WASHINGTON — For all the attention given to almost $4-a-gallon gas, the biggest threat to containing inflation may be the shift away from homeownership, which is pushing up the cost of leases across the nation’s 38 million rented residences.
Excluding food and energy, shelter represents about 40 percent of the consumer price index, and accounted for almost one-quarter of the 1.3-percentage-point rise in April. That share has grown as falling home prices shake Americans’ confidence in housing as an investment.
Ben Bernanke, the Federal Reserve chairman, and his colleagues say they will hold interest rates at record lows for an “extended period,’’ based on an assessment that slack in the economy from 9 percent unemployment will help subdue core inflation and any threat of accelerating prices probably will be “transitory.’’ Not everyone agrees with that judgment.
“They should have looked at rents,’’ said Maury Harris, chief US economist in New York at UBS Securities, whose team at UBS was the most accurate inflation forecaster over 2009 and 2010, according to Bloomberg calculations. “They’re putting too much weight on the ‘slack is all that matters’ theory.’’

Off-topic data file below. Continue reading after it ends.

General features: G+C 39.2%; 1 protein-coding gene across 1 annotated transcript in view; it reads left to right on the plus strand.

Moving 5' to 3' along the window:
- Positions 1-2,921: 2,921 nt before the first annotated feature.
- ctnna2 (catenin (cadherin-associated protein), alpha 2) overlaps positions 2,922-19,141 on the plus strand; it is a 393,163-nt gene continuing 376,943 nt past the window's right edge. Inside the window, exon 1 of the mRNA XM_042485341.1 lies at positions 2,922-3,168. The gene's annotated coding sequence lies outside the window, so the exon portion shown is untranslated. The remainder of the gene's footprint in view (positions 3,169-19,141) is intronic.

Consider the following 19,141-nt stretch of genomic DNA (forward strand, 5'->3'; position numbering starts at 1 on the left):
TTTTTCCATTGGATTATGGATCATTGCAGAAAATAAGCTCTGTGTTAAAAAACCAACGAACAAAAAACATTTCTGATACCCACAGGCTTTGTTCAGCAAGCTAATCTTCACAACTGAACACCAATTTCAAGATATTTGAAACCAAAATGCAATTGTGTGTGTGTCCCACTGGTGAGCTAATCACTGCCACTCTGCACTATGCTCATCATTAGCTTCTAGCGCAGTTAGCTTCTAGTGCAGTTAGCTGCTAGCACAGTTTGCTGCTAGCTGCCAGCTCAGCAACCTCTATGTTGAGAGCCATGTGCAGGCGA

Housing has become “a contributor to inflation, and it continues to rise,’’ agreed Bruce McCain, chief investment strategist at the private-banking unit of KeyCorp in Cleveland, with $22 billion in assets under management. McCain estimates that rents have accounted for about 1 percentage point of the last decade’s 2.4-percentage-point rise in prices.